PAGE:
The prognosis of a patient who has an intramedullary cord lesion is grave, and treatment is mostly undertaken to relieve pain and to preserve or stabilize neurologic function. Medical and surgical interventions and radio-therapy have controversially been used as a therapeutic modality.
Advent of new surgical strategies including radiotherapy, would make an improvement for ISCM treatment modalities. Making an early diagnosis of ISCM could lead to a prompt decision of the necessity of major intervention. Providing patients with successful palliation and improving their quality of life demand multidisciplinary strategic treatment planning2,11,13).


ISCM is rare but after the advent of the MRI they are being encountered with increasing frequency. This is the fifth documented case of an intramedullary spinal cord metastatic lesion arising from a primary thyroid carcinoma and inter alia. It is second documented case of ISCM induced spinal apoplexy after 190510). Early diagnosis and microsurgical resection can result in improvement in neurological deficits and in the quality of life of patients with ISCMs.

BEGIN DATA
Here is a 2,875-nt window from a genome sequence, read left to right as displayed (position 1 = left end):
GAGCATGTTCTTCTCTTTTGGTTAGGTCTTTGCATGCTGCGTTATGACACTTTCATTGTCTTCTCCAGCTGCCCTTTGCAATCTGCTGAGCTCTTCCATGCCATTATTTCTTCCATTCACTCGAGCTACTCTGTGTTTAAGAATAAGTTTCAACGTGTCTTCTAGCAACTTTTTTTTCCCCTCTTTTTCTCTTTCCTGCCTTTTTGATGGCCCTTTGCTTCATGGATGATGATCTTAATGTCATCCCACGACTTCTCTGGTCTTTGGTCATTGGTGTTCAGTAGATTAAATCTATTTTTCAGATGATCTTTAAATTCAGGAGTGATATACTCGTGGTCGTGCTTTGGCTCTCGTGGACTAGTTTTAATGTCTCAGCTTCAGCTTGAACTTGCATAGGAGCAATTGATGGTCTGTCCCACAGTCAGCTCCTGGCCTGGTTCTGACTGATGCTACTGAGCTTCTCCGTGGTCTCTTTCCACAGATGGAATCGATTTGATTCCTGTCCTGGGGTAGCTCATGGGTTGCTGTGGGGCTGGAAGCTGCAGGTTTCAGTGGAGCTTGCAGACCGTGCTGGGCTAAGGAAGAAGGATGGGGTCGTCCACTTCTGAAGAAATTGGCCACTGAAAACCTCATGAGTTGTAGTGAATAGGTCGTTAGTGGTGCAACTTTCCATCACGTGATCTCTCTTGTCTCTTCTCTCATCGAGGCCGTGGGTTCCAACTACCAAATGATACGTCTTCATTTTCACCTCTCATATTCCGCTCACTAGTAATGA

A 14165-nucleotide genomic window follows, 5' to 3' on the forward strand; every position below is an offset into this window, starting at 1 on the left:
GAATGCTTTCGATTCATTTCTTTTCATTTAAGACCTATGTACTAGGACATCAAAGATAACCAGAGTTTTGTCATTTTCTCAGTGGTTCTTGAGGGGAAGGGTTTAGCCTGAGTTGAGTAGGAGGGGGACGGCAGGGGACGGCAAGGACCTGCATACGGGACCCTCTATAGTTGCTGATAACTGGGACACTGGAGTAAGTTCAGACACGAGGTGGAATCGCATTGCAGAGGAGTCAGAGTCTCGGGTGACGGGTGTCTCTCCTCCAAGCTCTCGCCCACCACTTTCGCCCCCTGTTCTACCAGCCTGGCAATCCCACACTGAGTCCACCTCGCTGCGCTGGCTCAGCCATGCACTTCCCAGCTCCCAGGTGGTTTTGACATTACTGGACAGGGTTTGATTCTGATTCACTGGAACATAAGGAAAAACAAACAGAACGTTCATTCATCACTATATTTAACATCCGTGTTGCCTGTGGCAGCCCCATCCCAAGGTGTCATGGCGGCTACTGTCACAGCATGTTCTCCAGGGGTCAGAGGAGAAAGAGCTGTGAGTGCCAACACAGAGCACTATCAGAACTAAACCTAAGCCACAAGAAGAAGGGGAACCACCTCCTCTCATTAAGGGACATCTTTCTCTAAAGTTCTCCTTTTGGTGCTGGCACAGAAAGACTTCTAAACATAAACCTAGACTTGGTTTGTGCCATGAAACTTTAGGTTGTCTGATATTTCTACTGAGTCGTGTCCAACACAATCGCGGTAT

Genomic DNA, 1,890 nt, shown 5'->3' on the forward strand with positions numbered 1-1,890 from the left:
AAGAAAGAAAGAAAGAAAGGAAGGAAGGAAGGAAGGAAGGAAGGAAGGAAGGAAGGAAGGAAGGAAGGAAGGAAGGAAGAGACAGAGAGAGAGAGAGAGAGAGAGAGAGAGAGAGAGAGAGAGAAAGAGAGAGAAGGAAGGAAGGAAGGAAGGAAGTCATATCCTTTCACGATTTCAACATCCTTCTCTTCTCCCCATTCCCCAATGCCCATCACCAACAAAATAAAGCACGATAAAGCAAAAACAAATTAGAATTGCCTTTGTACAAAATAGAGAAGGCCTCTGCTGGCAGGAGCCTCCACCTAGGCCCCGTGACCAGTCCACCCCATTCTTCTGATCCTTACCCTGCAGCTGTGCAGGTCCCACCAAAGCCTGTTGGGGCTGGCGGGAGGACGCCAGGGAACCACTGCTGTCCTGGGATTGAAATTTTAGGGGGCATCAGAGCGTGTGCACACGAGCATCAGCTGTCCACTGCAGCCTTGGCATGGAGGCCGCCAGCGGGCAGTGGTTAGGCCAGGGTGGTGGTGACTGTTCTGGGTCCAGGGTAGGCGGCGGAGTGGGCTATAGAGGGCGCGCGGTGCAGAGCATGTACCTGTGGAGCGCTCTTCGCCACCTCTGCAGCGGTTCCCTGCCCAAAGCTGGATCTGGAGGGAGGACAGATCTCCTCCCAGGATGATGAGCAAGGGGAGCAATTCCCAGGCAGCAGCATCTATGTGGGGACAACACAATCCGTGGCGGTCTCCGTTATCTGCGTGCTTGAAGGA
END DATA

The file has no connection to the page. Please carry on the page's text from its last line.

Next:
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Fig. 1
MRI scan of the thoracic spinal cord : sagittal (A) T1-weighted images, sagittal (B) and axial (C) gadolinium MRI of the thoracic spine showing a solitary mass in the intramedullary spinal cord at T7-8 level. The lesion showed a homogeneous enhancement following intravenous administration of gadolinium contrast.
Fig. 2
Microscopically, the tumor shows papillary pattern with invasion of the spinal cord (A). The papillae are lined by a layer of cuboidal to low columnar cells, with ground-glass nuclei and longitudinal grooves (B). The tumor cells show positive immunostaining for thyroglobulin (C) and galectin-3 (D).